In this week’s Voices of the Industry, Scott Sandal, Director of DCIM Support and Services at Sunbird Software, shares seven often-overlooked considerations for a successful data center move.
Whether you’re building a new data center, moving to a colocation facility, or transitioning to a cloud/hybrid environment, a data center move is a complicated, risky endeavor. Many data center migration teams try to mitigate some of the risks and avoid unwelcome surprises through detailed planning and by following best practices.
However, even with these efforts, a data center move can be so complex that some things still fall through the cracks. Based on what we’ve seen and heard from our customers, these considerations often aren’t considered at all in the planning and execution of data center migration—despite being critical to its ultimate success.
1. Appoint a migration manager.
With so many moving parts, it’s easy for data center migrations to get derailed, tasks to be forgotten, and key stakeholders to be left out of the loop. Yet many organizations fail to establish an undisputed leader for the migration and instead expect server, application, network, IT, facilities, and other teams to harmoniously divide roles and responsibilities among themselves.
Your migration manager will need to identify and engage all organizational functions/stakeholders that may be impacted by the migration, hold teams accountable for their deliverables, and be the key point of contact for the migration team. Select a migration manager who works well cross-functionally, is familiar with the intricacies of the move, and has the communication skills to provide clear and timely updates to all stakeholders. Most importantly, your migration manager should be empowered to drive the data center migration forward to success.
2. Don’t overplan.
Contrary to popular belief, it is possible to overplan a data center migration. How? By focusing on details that don’t improve your planning or execution.
For example, knowing that Device A is connected to Device B might sound like a relevant detail, but in the actual move, having this information is useful only if you are planning to connect Device A to that exact same Device B. In many cases, you just need to know where the devices should be placed and the new network connectivity.
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Rather than waste time hunting down details that won’t help you during the migration, plan smarter instead. Determine what information you need to complete the data center migration successfully and make sure that this information is provided to the appropriate stakeholders.
3. Create a virtual buildout of your new data center deployment before the physical move.
Many migration teams still do their planning and asset inventory manually in spreadsheets or in drawing tools like AutoCAD or Visio. However, since these files easily become outdated and suffer from poor version control, gaining alignment on a unified vision of your new data center can be a cumbersome challenge. Visualization capabilities and your ability to show network infrastructure are also limited with these tools.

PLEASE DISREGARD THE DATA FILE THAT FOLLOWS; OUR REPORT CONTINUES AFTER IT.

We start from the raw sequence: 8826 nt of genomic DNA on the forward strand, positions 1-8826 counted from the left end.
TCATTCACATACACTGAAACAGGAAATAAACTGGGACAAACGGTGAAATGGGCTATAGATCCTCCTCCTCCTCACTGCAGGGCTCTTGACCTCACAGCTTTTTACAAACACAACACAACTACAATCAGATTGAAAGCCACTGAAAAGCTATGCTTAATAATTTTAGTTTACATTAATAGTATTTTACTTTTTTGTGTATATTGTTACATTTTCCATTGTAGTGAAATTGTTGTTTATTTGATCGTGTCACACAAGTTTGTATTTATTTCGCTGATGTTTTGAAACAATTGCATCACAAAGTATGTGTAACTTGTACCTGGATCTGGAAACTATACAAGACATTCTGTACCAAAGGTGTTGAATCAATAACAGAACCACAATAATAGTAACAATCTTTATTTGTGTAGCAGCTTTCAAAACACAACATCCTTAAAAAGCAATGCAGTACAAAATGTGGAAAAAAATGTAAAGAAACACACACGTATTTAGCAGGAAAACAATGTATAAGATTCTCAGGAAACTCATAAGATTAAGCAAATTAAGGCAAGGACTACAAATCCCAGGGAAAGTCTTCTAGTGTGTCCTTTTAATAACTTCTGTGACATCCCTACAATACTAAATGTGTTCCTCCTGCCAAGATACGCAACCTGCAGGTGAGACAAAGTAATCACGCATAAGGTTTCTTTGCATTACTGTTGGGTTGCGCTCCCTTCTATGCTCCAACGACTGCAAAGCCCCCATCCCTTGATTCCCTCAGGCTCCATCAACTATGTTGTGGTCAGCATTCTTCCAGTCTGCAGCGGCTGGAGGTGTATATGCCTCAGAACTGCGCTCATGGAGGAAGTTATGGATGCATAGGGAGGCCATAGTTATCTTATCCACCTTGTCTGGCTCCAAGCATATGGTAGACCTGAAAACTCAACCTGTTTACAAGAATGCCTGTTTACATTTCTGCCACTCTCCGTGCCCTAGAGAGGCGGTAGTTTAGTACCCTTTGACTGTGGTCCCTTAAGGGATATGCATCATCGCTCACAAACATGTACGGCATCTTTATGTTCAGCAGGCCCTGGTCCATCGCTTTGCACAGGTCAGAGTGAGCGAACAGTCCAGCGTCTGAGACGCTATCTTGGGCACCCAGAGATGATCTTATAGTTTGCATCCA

Getting key stakeholders to agree on the end result is much easier when they can see and understand it. Building out a virtual model of the deployment before doing the physical work also can uncover potential issues that can be addressed before the migration. Additionally, articulating the infrastructure design—including the cabinets, power, and network layout—graphically helps ensure that the various teams involved can design and integrate their parts of the deployment seamlessly.
Note: Use discovery and DCIM software for faster, more accurate plans and virtual buildouts. Discovery software can speed the inventory practice by finding most, if not all, devices that are discoverable on your networks. Some Data Center Infrastructure Management (DCIM) software has this functionality as well; however, where DCIM shines is in building your virtual model. DCIM enables you to track assets and changes through a single interface. Moreover, building out your new infrastructure in your DCIM software ensures accuracy in monitoring and operating your data center from Day One.
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4. Ensure your cabinets have enough power capacity for your devices.
Whether you can design your cabinets to fit your hardware or you are constrained by the limitations of the cabinets themselves, most data center migrations place devices based only on the amount of space needed in a rack or cabinet. This is understandable given that space is typically the biggest constraint in a data center.
However, having your equipment installed in the appropriate space won’t matter if you don’t have enough power to run your hardware in case of a failover event. To avoid this issue, check that your IT deployment aligns with the power capacity designed for each rack and row to reach failover designs (both on the initial move date and for future provisioning). Have a thorough understanding of the devices that will be housed in your cabinets and design your cabinets for both space and cabinet capacity before the migration. This will help to ensure that you won’t have to spend time or money after the move redesigning your racks or buying new equipment.